As the noise current is greatly decreased according to the invention as described above, the signal detecting sensitivity of the circuit can be markedly increased. That is, in order to successfully detect a signal, the signal voltage must be much larger than the noise voltage, and in the light detecting circuit of the invention the value of the necessary signal voltage can be reduced by an order of magnitude. This means that the signal detecting sensitivity can be increased by an order of magnitude. If it is assumed, for instance, that the load resistance is 50 KΩ, and if the noise current is 1.8 μA as mentioned above, the noise voltage is 90 mV in the conventional light detecting circuit, but it is 9 mV in the light detecting circuit of the invention.
FIG. 3 shows a second example of a light detecting circuit of the invention. In this example, instead of the differential amplifier 2, a comparator 4 is employed as a main amplifier. Equal valued bias resistors R1 are connected between the comparator input terminals and ground. In this example as well, a capacitor C1 is connected to the input terminal of a photodiode 1 to cancel or suppress noise mixed in the bias voltage Vb.
FIG. 4 shows a third example of a light detecting circuit of the invention. In the third example, a dummy photodiode 1' is provided in parallel with the photodiode 1, and the photodiode 1' is arranged so as to not receive an optical signal. Equal valued bias resistors R1 ' are connected between the inputs to differential amplifier 2 and ground. If the dummy photodiode 1' has the same characteristics as the photodiode 1, that is, if the parasitic capacitance of the former is equal to that of the latter, noise mixed in the bias voltage Vb can be completely canceled out. The output characteristic of the arrangement of FIG. 4 is preferred over that of the arrangement of FIG. 2 or 3 in which the capacitor C1 is employed. However, the system using the capacitor C1 is advantageous with respect to manufacturing cost and the utilization of space.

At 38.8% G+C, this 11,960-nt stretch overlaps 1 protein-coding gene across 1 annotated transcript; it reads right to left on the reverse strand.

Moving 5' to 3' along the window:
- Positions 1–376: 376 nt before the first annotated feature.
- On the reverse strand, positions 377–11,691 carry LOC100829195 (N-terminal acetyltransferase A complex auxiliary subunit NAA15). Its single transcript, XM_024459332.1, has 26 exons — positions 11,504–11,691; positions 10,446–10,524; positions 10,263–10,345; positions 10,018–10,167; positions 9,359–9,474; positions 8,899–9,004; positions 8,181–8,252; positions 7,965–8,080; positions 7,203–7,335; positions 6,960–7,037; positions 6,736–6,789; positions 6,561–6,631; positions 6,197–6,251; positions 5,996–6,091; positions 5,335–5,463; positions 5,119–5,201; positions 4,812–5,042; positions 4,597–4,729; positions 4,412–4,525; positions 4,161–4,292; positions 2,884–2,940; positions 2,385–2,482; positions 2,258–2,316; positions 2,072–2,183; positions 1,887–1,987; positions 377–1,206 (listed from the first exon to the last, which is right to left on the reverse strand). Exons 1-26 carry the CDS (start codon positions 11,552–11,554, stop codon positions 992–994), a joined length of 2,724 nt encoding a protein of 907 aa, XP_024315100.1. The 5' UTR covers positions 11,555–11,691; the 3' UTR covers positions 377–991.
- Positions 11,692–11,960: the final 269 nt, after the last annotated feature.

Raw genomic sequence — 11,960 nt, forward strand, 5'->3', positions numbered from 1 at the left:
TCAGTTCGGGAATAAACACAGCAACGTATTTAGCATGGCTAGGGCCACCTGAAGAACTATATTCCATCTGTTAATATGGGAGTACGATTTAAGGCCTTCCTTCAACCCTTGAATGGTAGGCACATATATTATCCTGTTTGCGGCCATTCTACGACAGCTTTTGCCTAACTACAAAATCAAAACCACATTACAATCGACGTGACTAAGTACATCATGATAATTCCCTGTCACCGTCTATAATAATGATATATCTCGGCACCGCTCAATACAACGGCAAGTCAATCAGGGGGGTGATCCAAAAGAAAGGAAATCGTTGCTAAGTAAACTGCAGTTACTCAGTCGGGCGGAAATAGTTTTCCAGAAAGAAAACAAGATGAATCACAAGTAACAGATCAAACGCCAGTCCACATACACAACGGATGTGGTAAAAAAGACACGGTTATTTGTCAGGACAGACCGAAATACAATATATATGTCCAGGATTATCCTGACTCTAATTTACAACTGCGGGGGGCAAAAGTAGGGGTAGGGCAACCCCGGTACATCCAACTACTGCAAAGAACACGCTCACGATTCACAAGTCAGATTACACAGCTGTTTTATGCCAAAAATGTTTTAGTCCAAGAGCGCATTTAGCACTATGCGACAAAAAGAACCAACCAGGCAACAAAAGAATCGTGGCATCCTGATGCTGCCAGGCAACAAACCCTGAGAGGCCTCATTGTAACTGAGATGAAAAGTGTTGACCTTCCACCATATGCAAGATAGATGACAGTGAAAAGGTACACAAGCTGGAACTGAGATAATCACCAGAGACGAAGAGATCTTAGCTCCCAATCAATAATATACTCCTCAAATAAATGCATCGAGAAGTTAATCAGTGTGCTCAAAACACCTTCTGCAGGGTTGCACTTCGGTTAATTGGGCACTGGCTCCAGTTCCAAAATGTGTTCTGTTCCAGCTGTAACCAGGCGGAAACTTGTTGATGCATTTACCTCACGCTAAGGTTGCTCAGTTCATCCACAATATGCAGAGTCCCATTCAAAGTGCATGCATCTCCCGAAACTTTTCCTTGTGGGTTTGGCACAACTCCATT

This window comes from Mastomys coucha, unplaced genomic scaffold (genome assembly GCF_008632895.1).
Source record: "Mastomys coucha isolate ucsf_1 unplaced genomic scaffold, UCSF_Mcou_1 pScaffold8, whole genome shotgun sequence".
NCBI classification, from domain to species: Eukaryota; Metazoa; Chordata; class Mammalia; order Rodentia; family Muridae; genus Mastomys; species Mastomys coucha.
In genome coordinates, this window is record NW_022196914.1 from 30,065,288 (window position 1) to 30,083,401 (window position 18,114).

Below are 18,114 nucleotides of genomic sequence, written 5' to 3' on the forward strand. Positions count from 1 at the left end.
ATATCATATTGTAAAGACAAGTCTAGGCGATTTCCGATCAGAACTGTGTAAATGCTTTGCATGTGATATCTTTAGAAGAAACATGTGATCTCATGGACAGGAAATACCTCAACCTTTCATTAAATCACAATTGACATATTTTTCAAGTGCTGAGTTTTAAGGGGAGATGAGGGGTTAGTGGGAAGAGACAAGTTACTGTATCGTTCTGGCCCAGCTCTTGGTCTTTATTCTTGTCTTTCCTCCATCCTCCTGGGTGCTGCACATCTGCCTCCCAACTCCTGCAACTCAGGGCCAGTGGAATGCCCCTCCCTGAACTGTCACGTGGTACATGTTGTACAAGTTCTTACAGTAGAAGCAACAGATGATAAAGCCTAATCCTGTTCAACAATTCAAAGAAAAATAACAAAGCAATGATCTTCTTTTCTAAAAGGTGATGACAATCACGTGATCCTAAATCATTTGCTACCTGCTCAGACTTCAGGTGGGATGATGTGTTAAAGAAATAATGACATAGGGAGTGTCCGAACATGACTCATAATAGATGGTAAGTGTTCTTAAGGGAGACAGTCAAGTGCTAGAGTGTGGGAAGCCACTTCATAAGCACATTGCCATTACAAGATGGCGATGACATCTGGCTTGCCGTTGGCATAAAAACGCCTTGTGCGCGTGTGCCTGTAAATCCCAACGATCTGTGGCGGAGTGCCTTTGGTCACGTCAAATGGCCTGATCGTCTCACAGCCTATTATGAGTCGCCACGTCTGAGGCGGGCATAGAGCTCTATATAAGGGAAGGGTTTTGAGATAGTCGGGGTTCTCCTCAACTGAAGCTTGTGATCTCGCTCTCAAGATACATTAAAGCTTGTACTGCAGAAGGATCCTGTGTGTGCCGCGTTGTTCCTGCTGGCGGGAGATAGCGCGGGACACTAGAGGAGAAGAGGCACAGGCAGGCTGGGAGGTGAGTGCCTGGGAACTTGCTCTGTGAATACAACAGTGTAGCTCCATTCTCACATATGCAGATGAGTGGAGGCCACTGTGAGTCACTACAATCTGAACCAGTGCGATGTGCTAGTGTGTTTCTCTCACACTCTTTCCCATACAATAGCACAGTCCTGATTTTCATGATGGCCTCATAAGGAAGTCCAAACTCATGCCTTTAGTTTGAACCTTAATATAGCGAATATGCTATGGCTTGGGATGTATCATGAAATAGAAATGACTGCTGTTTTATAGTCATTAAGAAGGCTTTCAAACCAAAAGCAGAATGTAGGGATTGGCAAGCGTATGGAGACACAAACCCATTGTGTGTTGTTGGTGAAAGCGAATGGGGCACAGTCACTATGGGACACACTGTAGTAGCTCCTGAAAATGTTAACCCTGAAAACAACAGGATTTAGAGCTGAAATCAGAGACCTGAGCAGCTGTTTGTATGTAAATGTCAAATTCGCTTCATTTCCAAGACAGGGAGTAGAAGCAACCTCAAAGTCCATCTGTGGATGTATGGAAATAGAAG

|Cited Patent||Filing date||Publication date||Applicant||Title|
|US3801933 *||Apr 21, 1972||Apr 2, 1974||Rca Ltd||Low noise detector amplifier|
|Citing Patent||Filing date||Publication date||Applicant||Title|
|US4819646 *||Aug 18, 1986||Apr 11, 1989||Physio-Control Corporation||Feedback-controlled method and apparatus for processing signals used in oximetry|